Cindy Ord/Getty Images
LisaNova) co-founded Maker Studios with her fiance, Dan Zappin, after she started making a living off her YouTube videos.
Lisa Donovan (aka
Lisa Donovan (aka LisaNova) co-founded Maker Studios with her fiance, Dan Zappin, after she started making a living off her YouTube videos. Cindy Ord/Getty Images
Over the past year, YouTube has spent tens of millions of dollars to commission professionals to make content for the site — but those pros aren't necessarily coming from traditional TV and film studios.
Consider Lisa Donovan's story: Years ago, she started shooting pop culture spoof videos in her Los Angeles apartment and posting them to YouTube under her alter ego, LisaNova. Her videos were viewed millions of times — enough for her to start making a living from ads on them. She even received offers to appear on television shows like Ellen.
Lisa Donovan (a.k.a. LisaNova) spoofs the film 300.
Her fiance, Dan Zappin, shot a lot of her videos. "We figured there [are] probably dozens and hundreds and maybe thousands of other content creators like us that, if they had kind of a central infrastructure for production and cross-promotion, that could be a business that could scale and grow," he says.
So in 2009, Zappin and Donovan co-founded Maker Studios, which develops content specifically for the Internet. Today, it's an umbrella for 600 YouTube channels, employs about 260 people and covers 30,000 square feet of studio and office space in Culver City, Calif.
More Adaptable Than Television
In television, if a show isn't making it after a few episodes, the network kills it. But Zappin says Maker helps artists figure out how to use viewer comments and likes to improve their content.
"Sometimes it takes a year or two before someone finally gets that right format and they blow up," he says. "I know even Ray William Johnson, who's the No. 1 subscribed channel on YouTube, went for probably over a year or so before he really found his format, fine-tuned it and then it really took off."
Johnson and others benefit from having access to the professional help the studio provides. Maker just moved into a new facility made possible by an influx of venture capital and a commission from YouTube to develop content for three channels. It offers its talent costumes, props, sets, editing booths, quiet studios and an animation department, which is meant to help Maker artists reach new audiences. So when Johnson wanted to try something new — he'd been doing comedic reviews on a successful channel (careful, this link contains videos with explicit content) — the studio was there to help.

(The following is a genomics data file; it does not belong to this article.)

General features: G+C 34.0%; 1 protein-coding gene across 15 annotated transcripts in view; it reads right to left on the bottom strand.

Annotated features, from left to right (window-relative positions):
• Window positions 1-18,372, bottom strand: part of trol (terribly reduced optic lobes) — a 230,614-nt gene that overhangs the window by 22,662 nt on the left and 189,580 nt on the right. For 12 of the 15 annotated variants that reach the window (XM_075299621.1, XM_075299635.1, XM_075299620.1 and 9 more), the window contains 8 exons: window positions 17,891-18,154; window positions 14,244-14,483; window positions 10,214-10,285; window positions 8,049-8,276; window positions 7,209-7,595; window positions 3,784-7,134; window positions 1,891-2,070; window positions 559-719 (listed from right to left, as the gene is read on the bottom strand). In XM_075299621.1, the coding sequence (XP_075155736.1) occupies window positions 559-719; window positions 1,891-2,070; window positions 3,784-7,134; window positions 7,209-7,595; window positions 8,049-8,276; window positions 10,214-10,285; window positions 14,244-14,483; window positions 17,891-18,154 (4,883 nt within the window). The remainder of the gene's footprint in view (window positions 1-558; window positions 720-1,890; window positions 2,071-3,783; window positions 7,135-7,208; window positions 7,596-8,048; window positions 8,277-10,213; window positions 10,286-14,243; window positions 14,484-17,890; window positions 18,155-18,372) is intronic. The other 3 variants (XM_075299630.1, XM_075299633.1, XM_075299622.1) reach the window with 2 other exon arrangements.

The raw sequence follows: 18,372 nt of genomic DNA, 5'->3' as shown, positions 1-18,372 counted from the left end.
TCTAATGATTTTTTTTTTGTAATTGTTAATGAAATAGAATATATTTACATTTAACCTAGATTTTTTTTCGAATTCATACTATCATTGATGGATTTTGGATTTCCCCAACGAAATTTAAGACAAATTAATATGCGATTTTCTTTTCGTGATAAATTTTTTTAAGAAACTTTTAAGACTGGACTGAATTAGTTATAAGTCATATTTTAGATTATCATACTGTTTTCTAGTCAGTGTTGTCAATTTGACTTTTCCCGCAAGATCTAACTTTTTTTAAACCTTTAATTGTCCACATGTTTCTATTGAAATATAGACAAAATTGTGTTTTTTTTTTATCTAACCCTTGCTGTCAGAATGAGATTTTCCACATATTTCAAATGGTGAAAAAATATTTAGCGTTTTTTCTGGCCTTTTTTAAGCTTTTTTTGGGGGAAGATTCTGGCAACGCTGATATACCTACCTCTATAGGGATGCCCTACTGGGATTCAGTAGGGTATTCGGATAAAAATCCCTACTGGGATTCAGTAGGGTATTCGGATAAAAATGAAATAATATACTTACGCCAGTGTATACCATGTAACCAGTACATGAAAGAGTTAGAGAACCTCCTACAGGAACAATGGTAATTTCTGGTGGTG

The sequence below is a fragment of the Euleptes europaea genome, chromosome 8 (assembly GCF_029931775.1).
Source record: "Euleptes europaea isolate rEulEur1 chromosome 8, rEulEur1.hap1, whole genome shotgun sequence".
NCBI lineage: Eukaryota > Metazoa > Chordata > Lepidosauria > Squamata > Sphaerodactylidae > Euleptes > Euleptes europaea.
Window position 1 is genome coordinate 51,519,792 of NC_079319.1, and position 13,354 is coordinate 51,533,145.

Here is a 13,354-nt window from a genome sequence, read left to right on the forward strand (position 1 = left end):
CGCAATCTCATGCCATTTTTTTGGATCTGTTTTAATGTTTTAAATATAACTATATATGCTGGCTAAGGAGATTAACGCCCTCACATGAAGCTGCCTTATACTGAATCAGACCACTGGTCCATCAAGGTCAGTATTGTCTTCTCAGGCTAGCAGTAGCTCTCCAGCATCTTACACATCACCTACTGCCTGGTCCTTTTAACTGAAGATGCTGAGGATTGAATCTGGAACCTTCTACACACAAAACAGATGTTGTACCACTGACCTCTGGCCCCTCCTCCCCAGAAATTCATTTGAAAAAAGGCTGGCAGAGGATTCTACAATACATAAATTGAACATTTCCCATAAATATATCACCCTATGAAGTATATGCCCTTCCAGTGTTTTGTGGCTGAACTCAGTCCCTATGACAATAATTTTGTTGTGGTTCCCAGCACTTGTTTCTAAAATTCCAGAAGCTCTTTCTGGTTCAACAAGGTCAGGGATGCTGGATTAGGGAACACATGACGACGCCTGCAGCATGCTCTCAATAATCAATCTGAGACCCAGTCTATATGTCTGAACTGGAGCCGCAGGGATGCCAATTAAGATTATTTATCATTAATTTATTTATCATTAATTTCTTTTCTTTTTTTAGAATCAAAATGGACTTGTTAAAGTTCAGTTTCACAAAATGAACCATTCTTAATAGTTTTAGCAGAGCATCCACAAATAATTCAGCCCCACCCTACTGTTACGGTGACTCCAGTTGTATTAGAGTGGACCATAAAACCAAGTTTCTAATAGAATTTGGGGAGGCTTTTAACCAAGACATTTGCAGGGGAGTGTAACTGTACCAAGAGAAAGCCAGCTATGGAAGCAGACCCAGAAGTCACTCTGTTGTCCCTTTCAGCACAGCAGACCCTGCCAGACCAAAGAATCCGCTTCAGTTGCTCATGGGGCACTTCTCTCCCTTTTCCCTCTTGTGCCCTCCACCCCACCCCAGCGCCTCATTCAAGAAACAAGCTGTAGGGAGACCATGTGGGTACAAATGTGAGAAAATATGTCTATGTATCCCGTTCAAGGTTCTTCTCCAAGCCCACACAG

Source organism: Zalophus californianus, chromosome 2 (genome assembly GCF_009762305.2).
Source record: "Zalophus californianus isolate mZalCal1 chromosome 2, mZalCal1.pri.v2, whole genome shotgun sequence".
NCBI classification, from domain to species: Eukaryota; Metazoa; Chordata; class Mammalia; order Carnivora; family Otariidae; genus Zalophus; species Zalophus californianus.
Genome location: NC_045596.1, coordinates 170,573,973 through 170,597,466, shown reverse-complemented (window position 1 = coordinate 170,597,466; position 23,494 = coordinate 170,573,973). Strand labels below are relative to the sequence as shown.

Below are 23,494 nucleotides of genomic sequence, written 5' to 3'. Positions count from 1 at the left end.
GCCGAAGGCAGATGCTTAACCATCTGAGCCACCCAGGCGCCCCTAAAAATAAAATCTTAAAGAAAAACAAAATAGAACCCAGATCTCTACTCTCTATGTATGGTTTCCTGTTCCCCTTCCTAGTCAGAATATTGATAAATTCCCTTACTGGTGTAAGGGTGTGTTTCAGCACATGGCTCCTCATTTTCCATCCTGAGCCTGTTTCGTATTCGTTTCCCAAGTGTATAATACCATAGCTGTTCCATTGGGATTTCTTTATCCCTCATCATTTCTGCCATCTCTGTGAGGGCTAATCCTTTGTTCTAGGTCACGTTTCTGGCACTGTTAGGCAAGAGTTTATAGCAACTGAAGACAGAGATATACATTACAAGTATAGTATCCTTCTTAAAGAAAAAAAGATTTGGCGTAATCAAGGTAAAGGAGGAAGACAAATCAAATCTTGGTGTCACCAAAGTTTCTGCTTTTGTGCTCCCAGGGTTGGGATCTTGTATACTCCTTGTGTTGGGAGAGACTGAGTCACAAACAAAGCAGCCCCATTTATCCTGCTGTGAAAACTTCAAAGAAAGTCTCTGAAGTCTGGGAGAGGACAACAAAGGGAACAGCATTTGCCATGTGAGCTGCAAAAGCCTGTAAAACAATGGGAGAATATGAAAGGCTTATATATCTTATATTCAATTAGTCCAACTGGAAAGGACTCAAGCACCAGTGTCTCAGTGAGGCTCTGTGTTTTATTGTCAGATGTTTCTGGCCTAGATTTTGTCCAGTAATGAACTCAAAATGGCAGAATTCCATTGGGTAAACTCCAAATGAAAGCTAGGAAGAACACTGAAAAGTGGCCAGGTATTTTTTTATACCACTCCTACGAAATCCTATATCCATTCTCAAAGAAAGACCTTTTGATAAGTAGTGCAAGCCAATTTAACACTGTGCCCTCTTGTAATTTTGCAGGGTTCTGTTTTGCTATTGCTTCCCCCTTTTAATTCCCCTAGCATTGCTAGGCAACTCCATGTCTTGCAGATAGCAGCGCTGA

"He wanted to make some animated music videos with a band that was in his head," says animation department head Glasgow Phillips, "have them drop a single every couple of weeks and have an animated music video to go with it."
The result is a series called "Your Favorite Martian" (here's another link with explicit content). Maker Studios animates videos of Johnson's darkly humorous songs, some of which have been viewed more than 8 million times. Not too bad considering that, animated or not, Johnson usually gets at least a million views per video.
Though Maker Studios' production center isn't as plush as the big TV and film studios, it is starting to siphon off some talent. Animation chief Phillips, for instance, used to be a staff writer for programs like South Park and Father of the Pride.
"I loved being a comedy writer in television," he says. "It's great, but it's also really structured. You can spend a year in a conference room with people that are very funny. But that's a long cocktail party. Here, it's ideas in the morning, content in the evening. Pass. Fail. Either people watched it or they don't."
The New TV Industrial Complex
Allen Weiner, an analyst with the technology research firm Gartner, says Maker is actually part of an increasingly crowded field of companies creating content for the Internet.
"There's competition for the higher-quality creators. You've got Yahoo with their contributor network; you've got Demand; you've got Examiner.com," Weiner says. "You have a number of places as an individual video creator [where] you can distribute your video."
And the audience for these videos is only going to grow. Many new TVs ship with a connection to the Internet. But Weiner says in a world with endless channels, it's going to be hard to get the attention of an audience.
"It's going to be pretty complex. This new kind of TV industrial complex ... will emerge where you've got the NBC/Comcast/Universals butting heads against some really talented guy who just graduated NYU film school," he says.
But that kid from NYU is going need more than talent; he's also going to need money and promotion to help get an audience. The founders of Maker Studios hope their model will give him — and lots of others like him — the chance to be discovered as a whole new entertainment industry emerges online.
Don't Miss: Southern California Public Radio (KPCC) Goes Behind The Scenes At Maker Studios